vour Medicine, and feelini' that tliey at least could
do her no harm, I concluded to give tlum atrial.
1 therefore went to tne dtug store 01 Mr. Miller, a
gentleman with whom 1 was well acquainted, and
asked him what tic knew or thought of your Medi
cines.. He said: "1 have lie .1 id them highly
spoken of by my customer, and believe them to be
good. 1 men oougnt a bottle 01 me ruimnntc
Syrup, a well a some of ihe Mandrake I'iUs and
Seaweed Tonic, and tny daughter commenced to use
tnera according to the pruned directions, we an
soon saw that they were doing her good, w nen
he had taken them about two weeks we notiredby
the paper that you were to visit Albany profession
ally, and, taking advantage of this opportunity, we
had vou see her. Alihonuh vnu did not see her at
the worst, you of course remember her apparently
hopeless condition. W e cm only ay mat irom uie
Medicines you gave her she soon rapidly improved
and became healthy ond strong. We give you this
certificate or tetter that others may know of your
creat Medicines. I am satisfied that you tavro tne
life nf my child, as she was pronounced beyond med
ical am ov tiiree 01 ,11c best puysician ui un mjr
GKORGR C. REDDEN,
Agent ol the White Line, Albany, N. V.
Do not produce sickness at the stomach, nnttsca or
rrrinlnir. On tho contrary, thev are so mild and
agreeable in their action that a person suffering
Willi a men neaoncne, sour ntomacn.or pnui in um
bowels, is speedily relieved of these distressing
symptoms. They act directly on the liver, the or
can wrnVh. when In a healthy condition purifies the
blood for the whole body.
They are a pcriect preparation oi tne great ana
well-known remedy, Mandrake or Podophyllin, a
remedy that has displaced the use of mercury, a
wpII as munv other poisonous drugs, in the practice
Of every Intelligent physician.
rrt'1. jonn Mng, OI me scourge 01 meincinc, oi
Cincinnati, says 1 " In Constipation it nets upon
the bowel without disposing them to subsequent
costlvcness. In Chrnmc Liver Complaint there 1
not Its equal In the whole range 01 medicines, ocing
vastly .more useful than merrurlnl agents, arousing
the fiver to healthy anion, Increasing the flow of
bile, and keeping up these action longer than any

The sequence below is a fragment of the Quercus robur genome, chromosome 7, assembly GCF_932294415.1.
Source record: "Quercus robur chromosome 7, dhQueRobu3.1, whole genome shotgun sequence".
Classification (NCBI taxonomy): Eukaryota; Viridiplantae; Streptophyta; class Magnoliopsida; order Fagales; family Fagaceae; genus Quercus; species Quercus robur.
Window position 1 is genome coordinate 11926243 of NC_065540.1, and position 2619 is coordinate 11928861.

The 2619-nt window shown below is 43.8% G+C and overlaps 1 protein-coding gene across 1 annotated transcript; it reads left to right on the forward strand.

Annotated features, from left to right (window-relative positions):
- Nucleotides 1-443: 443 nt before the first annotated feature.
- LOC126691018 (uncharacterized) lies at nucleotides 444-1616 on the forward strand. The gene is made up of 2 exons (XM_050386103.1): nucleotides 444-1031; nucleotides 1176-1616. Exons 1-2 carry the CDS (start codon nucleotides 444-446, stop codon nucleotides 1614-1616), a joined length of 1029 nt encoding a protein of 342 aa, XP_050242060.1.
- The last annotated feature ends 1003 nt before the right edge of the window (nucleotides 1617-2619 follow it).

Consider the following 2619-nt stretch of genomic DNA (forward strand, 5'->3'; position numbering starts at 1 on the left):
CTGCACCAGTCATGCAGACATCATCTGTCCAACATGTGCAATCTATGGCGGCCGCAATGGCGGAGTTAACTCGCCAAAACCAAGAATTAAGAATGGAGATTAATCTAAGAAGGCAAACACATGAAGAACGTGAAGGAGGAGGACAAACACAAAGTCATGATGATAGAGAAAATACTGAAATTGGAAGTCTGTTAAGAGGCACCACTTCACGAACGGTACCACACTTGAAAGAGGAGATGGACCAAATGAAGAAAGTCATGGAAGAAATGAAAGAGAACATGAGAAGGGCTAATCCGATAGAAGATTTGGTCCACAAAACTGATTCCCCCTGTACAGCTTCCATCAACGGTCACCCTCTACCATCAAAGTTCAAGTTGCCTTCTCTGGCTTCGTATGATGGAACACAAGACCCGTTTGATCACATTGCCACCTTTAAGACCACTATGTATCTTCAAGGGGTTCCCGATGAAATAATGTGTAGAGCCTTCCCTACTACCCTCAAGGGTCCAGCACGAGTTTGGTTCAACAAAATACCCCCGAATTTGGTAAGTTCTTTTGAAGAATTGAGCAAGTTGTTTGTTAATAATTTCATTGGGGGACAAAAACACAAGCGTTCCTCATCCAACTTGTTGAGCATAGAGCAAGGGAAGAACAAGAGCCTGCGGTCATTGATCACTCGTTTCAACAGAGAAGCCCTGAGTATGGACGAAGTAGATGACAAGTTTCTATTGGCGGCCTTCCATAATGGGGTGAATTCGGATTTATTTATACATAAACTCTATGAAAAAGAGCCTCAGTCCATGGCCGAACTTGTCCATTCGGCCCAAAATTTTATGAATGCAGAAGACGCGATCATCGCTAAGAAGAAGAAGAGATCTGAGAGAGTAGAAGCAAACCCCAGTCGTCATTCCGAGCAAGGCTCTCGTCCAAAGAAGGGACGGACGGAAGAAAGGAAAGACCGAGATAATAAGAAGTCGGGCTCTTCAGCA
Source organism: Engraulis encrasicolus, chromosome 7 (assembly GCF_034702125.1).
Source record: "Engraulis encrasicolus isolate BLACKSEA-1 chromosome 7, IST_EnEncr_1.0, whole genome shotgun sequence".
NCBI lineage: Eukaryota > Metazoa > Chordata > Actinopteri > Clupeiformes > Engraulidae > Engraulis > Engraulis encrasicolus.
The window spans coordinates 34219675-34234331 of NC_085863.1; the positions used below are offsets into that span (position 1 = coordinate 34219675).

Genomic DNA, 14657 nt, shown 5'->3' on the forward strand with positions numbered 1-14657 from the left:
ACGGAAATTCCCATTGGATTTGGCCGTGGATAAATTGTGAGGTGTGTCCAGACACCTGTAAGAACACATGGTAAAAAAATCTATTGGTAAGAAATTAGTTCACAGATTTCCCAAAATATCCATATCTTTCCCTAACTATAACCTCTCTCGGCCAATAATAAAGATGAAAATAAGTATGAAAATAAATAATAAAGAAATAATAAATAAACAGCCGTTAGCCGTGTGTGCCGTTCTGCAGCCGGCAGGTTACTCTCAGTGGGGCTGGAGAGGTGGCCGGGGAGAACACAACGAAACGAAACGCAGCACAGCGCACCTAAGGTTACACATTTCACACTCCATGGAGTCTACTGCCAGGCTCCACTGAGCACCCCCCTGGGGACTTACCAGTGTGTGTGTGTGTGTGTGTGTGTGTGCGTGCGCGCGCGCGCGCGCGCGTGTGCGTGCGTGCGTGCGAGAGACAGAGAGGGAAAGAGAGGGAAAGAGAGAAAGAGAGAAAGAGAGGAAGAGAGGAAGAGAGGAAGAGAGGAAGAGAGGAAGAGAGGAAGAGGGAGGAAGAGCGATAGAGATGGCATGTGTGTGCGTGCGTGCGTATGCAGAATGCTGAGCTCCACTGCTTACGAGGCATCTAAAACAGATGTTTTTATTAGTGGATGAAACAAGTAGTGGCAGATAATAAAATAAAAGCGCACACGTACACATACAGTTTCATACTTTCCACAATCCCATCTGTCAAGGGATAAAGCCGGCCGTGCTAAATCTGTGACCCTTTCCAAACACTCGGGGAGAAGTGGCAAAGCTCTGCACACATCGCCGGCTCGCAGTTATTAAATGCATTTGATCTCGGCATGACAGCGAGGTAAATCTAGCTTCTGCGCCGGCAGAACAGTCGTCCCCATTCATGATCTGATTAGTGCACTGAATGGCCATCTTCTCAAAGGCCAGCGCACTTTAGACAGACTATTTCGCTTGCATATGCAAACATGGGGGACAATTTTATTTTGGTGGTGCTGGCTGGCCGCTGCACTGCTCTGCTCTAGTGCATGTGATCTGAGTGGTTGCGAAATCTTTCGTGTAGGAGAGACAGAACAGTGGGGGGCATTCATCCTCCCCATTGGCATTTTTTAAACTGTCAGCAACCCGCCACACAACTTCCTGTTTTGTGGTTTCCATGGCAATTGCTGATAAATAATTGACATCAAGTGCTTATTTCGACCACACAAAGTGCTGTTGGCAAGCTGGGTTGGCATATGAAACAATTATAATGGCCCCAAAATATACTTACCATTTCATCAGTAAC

other agent withjwhich we are acquainted, (See
American Ulspcnsatory. puge 720.
in all case of Liver Complaint or Dyspepsia,
where there I great weakness or debility, Dr.
Sobenck'a Seaweed Tuulo should be used in
connection with these Pills.
Dr. Schenck's Medicines:
and Pulmonic Syrup
Are sold by all Druggists, and full directions for
their use are printed on the wrappers of every
120 Broadway, New York,
of any Life Insurance Company
IN THE WOULD.
It alone lenues
rtipuUtlng that the com, art of Insurance "shall
cot be alsoated" after it Is three years old,
and that such policies shall be
on receipt of isttsfsctcry proofs of death.
tla policy Is clear and conclte, and contains
NO ARDUOUS CONDITIONS.
N. B.-REATI YOPR P(UrlF.S. Cnmnro tha
short and simple form used by (be Equitable with
the long and obtcur contract lotted down with
tochr.icalltic issued by other companies)
Its' CASH RETURNS
to policy holders are
N. Ii' 8eo Ihe many letters from policy holder
eiprnrlm; their gratittea'ioa with tb returns from
their ToNrtM Savimo Fchu I'oliciis.
Ilet ause of ltn
Assets Securely Invested
Surtilns Seonrelr InvMed, nearly
K. A. BURNETT. Agent.
Office, corn ir l.'th and Washington.
November B4, ISM. madw
MUTUAL AID SOCIETY.
A SUBSTITUTE FOR LIFK INSUR
WIDOWS' & ORPHANS'
Mutual. Aid Society,
Orp nlreil July Mth, !ft77, Under the Law 0
the Mate of IIIIiioIh. CorivrlKhted Jn.lv
U, 11177, UuuVr Aetuf Congri M.
IMl. MCIIL'II Preside nt
(!. T. It U Dl).... Vico 1'roi.id.mt
J. A. UOI.DHTINU Tr.maur.ir
J.J, (lOIUHiN Medical Advisor
THOMAS I.RWIS , Hueretar-
JOHN (J. WillTK Asnlstant Hecrutury
K X KfJ U'J'IVK COMMITTK K'
J. C. WUITK,
I., h. THOM AS,
W. r. PITCHER,
UOAItl) OF MAaNTAOICUS:
William Htrattnn. of Stratum A Bird, wholesale
grocer"! Paul O. Hchtih, wholesale ami retail driiii
ul ft ; llnzun Lolgliton, e.oninillon ninrrhai t; !.
R. McOahey, InniUur dealer; J. J. Gordon, phys
ician; J. A. (JoldHtluu, ol'Onldstlue & K mnnwatiir,
whole-cult) and retail dry good, etc; Win.K, Pitch
er, guneral agont; Itunryll. Ellis, city printer and
hnok binder; Chonley Uayiiu, Cooper; Jno. 0.
While, assistant secretary and snlli'ltor: Albert
Lewis, dealer In (Inur and groin; K. limn, presi
dent Alexander County Bank; O, W. llundrltk,
contractor and builder; Cyrus Close, general
agent; Thomas 1-ewln, secretary and attorney at
law; I.. H, Thnnia, broom manuiacturur; W. K
Ktisnol, coiitraetor and builder; O. T, Iludd
agnnt 0. Ht. I. N. U. rallaosil;Mcei Phllllps.car
tmnter; II, A. C'htimhlny, contractor, Cairo, Ills.,
llev. J, Bpeneer, clergvninn.Kt frills, Mo.; ,1, H,
Uullitine, circuit clerk, Mississippi county, Charlos
Inn. Mo. 1 J. 11. Moor , lawver, Commerce, Mo.r
I), rilngloturv, phvRlrtan, Arlington, Ky. J. W.
Tarry, phvMclan, Fulton, Kv. I VVm. Hyan, farmer,
Murrv, Kv.; A, HMtibach, mmiu'acturor of sad
dlnrv, Kvansvllle, Iud.;lke Anderson, secretary
to superintendent C. Ht. L. ft N U. railroad, Jock
son, Tcnn.l J. S. Kobortson, pbvslclsn, Wblto
villa, Tetm. I Thomas A. Osborn, name maker,
Bolivar, Tenn, I Wtu. L. Walker, "DUIe Advor
tlslBgAneuQ, " Hollv Bprlnc. MlMt